I am in no way qualified to talk about Margaret Thatcher’s policies and their effect on this country, having been born 3 years after her exit from office, and having never studied them in detail. I am all too aware (just from looking at my Twitter and Facebook feeds) that they divide opinion hugely.
However I think it appropriate today to pay tribute to an undoubtedly impressive woman. She obtained the highest post in the country, held it for the longest time, changed Britain’s political landscape, and she did all of this without ever compromising her dignity as a woman.The calibre of those paying tribute to Thatcher in the past few hours shows just how influential she was: Obama, Medvedev, the Queen and countless British politicians (of the Right and Left) have commented on her death, describing (I think most poignantly) how she proved to women in politics and in Britain that “there is no glass ceiling that can’t be shattered” (Obama). Whatever your politics I think this message is probably the most important to take away from Thatcher’s legacy. She proved that a woman was capable of holding any position, and could inspire a generation, a country and the world with her strength and conviction.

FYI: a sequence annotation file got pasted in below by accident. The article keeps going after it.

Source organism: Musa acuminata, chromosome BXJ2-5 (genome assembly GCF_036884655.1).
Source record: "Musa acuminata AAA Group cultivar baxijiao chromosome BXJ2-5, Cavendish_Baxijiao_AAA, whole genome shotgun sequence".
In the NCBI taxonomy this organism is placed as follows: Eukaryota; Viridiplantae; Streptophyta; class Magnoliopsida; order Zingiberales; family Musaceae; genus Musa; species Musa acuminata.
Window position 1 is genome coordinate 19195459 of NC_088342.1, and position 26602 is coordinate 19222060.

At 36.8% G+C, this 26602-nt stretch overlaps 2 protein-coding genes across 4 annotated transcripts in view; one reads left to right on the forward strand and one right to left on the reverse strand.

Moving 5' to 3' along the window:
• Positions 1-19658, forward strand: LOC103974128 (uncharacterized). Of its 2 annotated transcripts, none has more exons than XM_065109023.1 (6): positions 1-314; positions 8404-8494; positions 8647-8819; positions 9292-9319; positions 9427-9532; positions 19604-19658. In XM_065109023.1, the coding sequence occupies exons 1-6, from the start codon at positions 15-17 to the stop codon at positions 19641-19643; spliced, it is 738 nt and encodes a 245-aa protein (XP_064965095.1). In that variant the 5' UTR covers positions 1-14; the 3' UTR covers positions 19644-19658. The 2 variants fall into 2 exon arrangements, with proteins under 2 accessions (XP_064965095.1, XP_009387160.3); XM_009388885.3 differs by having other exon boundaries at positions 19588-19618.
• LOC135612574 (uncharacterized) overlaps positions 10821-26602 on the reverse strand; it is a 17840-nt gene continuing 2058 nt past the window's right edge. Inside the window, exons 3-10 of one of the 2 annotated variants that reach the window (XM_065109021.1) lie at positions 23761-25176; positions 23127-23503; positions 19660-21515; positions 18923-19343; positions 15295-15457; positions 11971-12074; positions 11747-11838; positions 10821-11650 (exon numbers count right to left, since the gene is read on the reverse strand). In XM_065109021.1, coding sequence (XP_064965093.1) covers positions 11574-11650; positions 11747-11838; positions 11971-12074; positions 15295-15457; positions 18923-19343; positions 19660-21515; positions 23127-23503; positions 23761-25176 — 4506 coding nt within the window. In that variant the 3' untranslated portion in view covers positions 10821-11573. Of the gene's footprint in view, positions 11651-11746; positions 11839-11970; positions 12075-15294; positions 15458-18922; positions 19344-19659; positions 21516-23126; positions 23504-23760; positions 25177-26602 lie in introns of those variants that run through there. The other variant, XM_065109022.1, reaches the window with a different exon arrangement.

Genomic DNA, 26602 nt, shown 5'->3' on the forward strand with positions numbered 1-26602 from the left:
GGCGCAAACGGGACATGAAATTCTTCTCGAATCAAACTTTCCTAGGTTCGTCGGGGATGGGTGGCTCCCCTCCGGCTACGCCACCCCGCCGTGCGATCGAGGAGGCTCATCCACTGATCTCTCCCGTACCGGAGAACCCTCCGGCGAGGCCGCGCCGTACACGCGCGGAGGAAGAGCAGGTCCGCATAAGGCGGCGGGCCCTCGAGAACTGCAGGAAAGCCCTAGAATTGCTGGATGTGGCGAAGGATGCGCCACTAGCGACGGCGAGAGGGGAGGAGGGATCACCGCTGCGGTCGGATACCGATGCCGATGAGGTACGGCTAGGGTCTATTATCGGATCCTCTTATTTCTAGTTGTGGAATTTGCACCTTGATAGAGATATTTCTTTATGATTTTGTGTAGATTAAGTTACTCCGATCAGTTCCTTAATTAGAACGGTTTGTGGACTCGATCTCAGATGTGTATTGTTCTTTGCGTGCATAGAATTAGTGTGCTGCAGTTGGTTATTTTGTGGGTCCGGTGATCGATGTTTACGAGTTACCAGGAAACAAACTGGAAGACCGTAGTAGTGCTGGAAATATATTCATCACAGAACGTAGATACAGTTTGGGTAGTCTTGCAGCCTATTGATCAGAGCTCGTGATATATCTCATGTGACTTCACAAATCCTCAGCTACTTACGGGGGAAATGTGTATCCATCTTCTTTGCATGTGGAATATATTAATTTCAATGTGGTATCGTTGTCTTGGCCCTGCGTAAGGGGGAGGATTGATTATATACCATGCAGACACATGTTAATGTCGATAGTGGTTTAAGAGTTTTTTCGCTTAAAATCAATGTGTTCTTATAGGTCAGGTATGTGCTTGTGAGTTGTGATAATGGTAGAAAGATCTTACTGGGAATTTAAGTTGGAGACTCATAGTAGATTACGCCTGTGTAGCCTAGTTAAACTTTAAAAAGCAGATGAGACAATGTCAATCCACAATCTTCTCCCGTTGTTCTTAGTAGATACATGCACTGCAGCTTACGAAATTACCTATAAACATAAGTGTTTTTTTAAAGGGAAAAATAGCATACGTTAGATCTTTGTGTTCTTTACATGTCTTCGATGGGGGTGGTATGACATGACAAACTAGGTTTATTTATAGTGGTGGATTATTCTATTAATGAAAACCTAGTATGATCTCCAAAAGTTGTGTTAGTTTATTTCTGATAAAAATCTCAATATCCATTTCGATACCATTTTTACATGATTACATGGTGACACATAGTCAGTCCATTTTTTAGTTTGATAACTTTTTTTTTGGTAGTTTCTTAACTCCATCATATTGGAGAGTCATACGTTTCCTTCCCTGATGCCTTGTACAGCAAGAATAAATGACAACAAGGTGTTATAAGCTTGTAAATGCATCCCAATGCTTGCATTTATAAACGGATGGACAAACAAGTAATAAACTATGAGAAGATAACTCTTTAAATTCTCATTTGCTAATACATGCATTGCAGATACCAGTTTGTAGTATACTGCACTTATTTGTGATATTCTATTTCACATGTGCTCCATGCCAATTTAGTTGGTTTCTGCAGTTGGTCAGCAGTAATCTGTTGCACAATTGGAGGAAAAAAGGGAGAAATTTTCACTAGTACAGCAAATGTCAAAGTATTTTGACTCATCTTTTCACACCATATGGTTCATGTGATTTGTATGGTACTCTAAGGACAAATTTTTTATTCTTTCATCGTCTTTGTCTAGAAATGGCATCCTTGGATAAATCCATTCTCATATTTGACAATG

I would also like to say that those rejoicing, cheering, or celebrating Thatcher’s death are essentially celebrating an old woman dying from a stroke. I find this really quite horrific and disrespectful. No matter what your opinion of a person I cannot imagine celebrating a death. It is a sad moment for many people and should be treated with due respect and tact. There is a time and a place to discuss the policies of a past PM, but that is not on the day of their death, 20 years after they exited politics.
Until I have studied and formed my own opinions on Thatcher’s policies, I will remember her as a pioneer for women in politics, our first (and hopefully not only) female PM, and a strong and determined woman.
RIP Margaret Thatcher, 13 October 1925 – 8 April 2013.